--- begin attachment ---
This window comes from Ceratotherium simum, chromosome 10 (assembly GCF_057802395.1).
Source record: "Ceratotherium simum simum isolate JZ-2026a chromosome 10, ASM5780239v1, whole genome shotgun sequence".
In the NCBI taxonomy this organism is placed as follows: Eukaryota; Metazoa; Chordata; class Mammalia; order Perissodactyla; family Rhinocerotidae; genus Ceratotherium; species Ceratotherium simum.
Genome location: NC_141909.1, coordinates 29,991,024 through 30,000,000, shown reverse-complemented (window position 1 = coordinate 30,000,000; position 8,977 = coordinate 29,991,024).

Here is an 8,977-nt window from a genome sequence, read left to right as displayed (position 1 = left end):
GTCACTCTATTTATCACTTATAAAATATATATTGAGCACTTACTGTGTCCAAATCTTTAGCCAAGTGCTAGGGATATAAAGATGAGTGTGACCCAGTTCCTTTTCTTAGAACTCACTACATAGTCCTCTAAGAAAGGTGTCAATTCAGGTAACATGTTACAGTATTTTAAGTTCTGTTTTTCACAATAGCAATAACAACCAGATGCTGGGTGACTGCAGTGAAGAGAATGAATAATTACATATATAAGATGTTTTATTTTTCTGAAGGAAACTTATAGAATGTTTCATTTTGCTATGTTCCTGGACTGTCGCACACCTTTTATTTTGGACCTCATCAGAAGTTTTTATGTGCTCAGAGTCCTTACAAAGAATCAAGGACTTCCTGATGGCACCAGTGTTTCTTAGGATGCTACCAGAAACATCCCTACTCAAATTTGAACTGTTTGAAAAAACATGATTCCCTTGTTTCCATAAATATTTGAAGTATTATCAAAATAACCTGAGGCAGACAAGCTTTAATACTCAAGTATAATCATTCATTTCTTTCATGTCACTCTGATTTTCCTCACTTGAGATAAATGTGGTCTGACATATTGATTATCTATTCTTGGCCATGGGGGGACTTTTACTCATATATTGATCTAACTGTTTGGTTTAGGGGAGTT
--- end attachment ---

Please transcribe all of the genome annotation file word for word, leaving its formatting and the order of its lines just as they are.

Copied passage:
This window comes from Ceratotherium simum, chromosome 10 (assembly GCF_057802395.1).
Source record: "Ceratotherium simum simum isolate JZ-2026a chromosome 10, ASM5780239v1, whole genome shotgun sequence".
In the NCBI taxonomy this organism is placed as follows: Eukaryota; Metazoa; Chordata; class Mammalia; order Perissodactyla; family Rhinocerotidae; genus Ceratotherium; species Ceratotherium simum.
Genome location: NC_141909.1, coordinates 29,991,024 through 30,000,000, shown reverse-complemented (window position 1 = coordinate 30,000,000; position 8,977 = coordinate 29,991,024).

Here is an 8,977-nt window from a genome sequence, read left to right as displayed (position 1 = left end):
GTCACTCTATTTATCACTTATAAAATATATATTGAGCACTTACTGTGTCCAAATCTTTAGCCAAGTGCTAGGGATATAAAGATGAGTGTGACCCAGTTCCTTTTCTTAGAACTCACTACATAGTCCTCTAAGAAAGGTGTCAATTCAGGTAACATGTTACAGTATTTTAAGTTCTGTTTTTCACAATAGCAATAACAACCAGATGCTGGGTGACTGCAGTGAAGAGAATGAATAATTACATATATAAGATGTTTTATTTTTCTGAAGGAAACTTATAGAATGTTTCATTTTGCTATGTTCCTGGACTGTCGCACACCTTTTATTTTGGACCTCATCAGAAGTTTTTATGTGCTCAGAGTCCTTACAAAGAATCAAGGACTTCCTGATGGCACCAGTGTTTCTTAGGATGCTACCAGAAACATCCCTACTCAAATTTGAACTGTTTGAAAAAACATGATTCCCTTGTTTCCATAAATATTTGAAGTATTATCAAAATAACCTGAGGCAGACAAGCTTTAATACTCAAGTATAATCATTCATTTCTTTCATGTCACTCTGATTTTCCTCACTTGAGATAAATGTGGTCTGACATATTGATTATCTATTCTTGGCCATGGGGGGACTTTTACTCATATATTGATCTAACTGTTTGGTTTAGGGGAGTT